Caps Seek Better Results vs. Buffalo
December 30 vs. Buffalo Sabres at Verizon Center
1500AM, 820AM, XM and Caps Radio Network
Pre-Cap Podcast at 2 p.m., Two-Man Advantage at 5 p.m., John Walton’s one-on-one audio with Dale Hunter at 5 p.m., all on washingtoncaps.com.
Buffalo Sabres (17-16-3)
Washington Capitals (18-15-2)
If there is a team that hasn’t seen the Washington Capitals at their best this season, it would be the Buffalo Sabres. In two visits to Buffalo this season, Washington has been consistently and convincingly underwhelming, losing 5-1 and 4-2 decisions.
The Caps get another chance to show the Sabres what they’re capable of on Friday when Buffalo makes the first of its two seasonal visits to Verizon Center. The game is a four-point tilt in the Eastern Conference standings as the Capitals go into Thursday night’s NHL action in 10th place in the East with 38 points. Buffalo is 11th with 37 points.
The Caps are coming off one of their best all-around efforts of the season, a 4-1 win over the New York Rangers at Verizon Center on Wednesday. Washington started strong and finished stronger in that game, and had virtually every facet of its game clicking as it put a halt to New York’s five-game wining streak and helped knock the Rangers from the top perch in the Eastern Conference standings.
“It was more of us, the way we played, than anything,” says Caps left wing Jason Chimera
of his team’s first two games against Buffalo. “New York came in pretty hot, and we played pretty good against them and played the right way. We still haven’t played the right way against [the Sabres]. We got down early, we needed a bigger save, we needed better for our top players, better from our role players, everybody. Everybody was pretty bad in those games, I think it’s fair to say.
“We want to keep going here. We had a good step forward against New York, and we want to keep building on that.”
After posting poor starts in consecutive road games at New Jersey and Buffalo, the Capitals came out strong on Wednesday against the Rangers. Getting an early lead and not having to dig out of a huge hole made a big difference in Washington’s mindset.
“I think the biggest thing for us,” begins Caps center Jeff Halpern
, “was the start of the game, especially after the Buffalo game and the way we’ve been playing.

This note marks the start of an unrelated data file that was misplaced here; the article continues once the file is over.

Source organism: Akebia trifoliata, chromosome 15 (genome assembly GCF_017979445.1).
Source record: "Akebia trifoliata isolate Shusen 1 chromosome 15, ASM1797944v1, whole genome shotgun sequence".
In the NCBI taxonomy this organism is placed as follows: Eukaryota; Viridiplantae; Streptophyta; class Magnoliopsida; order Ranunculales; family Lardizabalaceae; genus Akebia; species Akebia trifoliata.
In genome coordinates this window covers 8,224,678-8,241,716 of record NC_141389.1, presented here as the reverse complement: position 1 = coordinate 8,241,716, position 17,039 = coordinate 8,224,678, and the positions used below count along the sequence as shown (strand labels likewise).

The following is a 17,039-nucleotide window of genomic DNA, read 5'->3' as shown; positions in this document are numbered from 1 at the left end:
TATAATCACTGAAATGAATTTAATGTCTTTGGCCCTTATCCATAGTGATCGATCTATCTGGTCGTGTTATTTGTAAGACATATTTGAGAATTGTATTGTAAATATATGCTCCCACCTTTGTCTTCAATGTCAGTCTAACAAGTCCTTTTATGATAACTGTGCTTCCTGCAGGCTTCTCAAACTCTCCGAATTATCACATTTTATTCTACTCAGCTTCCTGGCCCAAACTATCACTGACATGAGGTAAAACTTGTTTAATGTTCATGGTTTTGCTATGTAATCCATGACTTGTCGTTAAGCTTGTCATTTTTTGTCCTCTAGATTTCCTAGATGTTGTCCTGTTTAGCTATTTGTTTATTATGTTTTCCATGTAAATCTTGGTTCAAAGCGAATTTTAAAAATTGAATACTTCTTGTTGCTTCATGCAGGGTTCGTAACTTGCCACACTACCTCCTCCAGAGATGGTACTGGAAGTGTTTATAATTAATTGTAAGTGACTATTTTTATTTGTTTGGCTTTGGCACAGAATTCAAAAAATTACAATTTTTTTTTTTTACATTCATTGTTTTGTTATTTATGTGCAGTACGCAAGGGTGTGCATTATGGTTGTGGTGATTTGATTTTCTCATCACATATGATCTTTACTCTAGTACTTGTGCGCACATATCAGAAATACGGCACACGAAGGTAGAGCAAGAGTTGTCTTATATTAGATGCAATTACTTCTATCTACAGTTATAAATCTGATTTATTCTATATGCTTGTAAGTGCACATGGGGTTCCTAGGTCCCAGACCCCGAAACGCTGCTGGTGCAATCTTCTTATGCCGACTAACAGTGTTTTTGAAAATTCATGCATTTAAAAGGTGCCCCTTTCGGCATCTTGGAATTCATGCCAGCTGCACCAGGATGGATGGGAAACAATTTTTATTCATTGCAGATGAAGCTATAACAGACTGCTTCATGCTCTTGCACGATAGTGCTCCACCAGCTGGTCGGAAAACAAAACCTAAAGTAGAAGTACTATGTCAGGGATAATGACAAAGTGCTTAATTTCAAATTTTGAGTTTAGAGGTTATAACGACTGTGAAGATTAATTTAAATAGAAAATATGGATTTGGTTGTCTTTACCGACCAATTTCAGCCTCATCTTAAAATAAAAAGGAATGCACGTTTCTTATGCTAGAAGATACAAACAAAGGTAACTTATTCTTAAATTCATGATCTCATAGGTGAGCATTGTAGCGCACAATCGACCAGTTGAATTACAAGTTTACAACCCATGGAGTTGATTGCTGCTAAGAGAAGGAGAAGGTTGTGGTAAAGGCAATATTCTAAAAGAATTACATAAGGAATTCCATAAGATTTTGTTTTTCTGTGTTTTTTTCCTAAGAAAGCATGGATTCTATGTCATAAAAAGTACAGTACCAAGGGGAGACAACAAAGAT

“I think when you’re playing a team that’s tops in your conference, you want to make sure you’re getting off to a good start. We wanted to be able to dictate a little bit of the game as opposed to being on our heels like we have been. [The Rangers] did a good job getting the forecheck going and cycling going. I thought we did a good enough job holding them and [goaltender] Tomas [Vokoun] came up with some big saves.”
Now, the trick for Washington is to find a way to parlay that strong performance into a string of wins. The Caps have not won more than two games consecutively in more than two months. Each of the next three opponents on Washington’s schedule is south of the eighth and final playoff spot in its respective conference right now.
“I think the preparation is the biggest thing,” says Chimera. “I think we knew what we had coming in against New York. We knew how good they were playing. I don’t know if guys were scared of being hammered on, but that fear of playing bad, I think you’ve got to have that. You’ve got to want to play better. We’ve got to get back up there [in the standings]. I think the mental preparation is the biggest thing; you’ve got to be ready to go each game. There’s no excuse not to play like that.”
Vokoun made his first start since Dec. 13 in Wednesday’s win over the Rangers, stopping 31 of the 32 shots he faced to earn his 13th win of the season. The 15 days between starts was the most Vokoun had gone in five years, since he missed 20 games with a thumb injury during the first half of the 2006-07 campaign.
“It’s nice to get a win and have a good game,” notes Vokoun. “Saying that, next game is going to start 0-0. You don’t get anything for free in this league.”
With the win over the Rangers, the Capitals are now 6-6-1 in the 13 games they’ve played under head coach Dale Hunter, who took over behind the Washington bench from Bruce Boudreau a month ago. One of the Capitals’ biggest areas of improvement during Hunter’s first month on the job has been in the team’s 5-on-5 play. The Caps have allowed two or fewer even-strength goals in 12 of 13 games under Hunter, and they’ve allowed a total of 25 even-strength tallies in his 13 games.
Contrast that with the final 13 games of the Boudreau administration in which Washington surrendered 40 even-strength goals and limited the opposition to two or fewer just four times in those 13 contests.
“You look at this team,” says Vokoun, “we’re a good team. We haven’t showed that in a long time, or we do for one game. If we play consistently like that, it’s hard to beat us. But when we come out like we did in Buffalo, it doesn’t matter who it is. They’re going to pick you apart. It’s too hard when you’re down two or three goals five minutes or 10 minutes into the game. It’s hard for any team to come back.”
Since reeling off four straight wins from Nov. 4-11, Buffalo has been unable to win even two games in succession. After jumping out to an early 4-0 lead over Washington and beating the Caps 4-2 on Monday, the Sabres were unable to build on that success. They dropped a 3-1 decision to the Devils in New Jersey on Wednesday.
Buffalo is now 4-7-2 in its last 13 games, and two of those victories came at Washington’s expense.
The Sabres have scored at least one power play goal in each of their last four games, and they are 8-for-27 (29.6%) with the extra man in their last half dozen games. Buffalo went 2-for-5 with the extra man in Monday’s 4-2 win over Washington at First Niagara Center.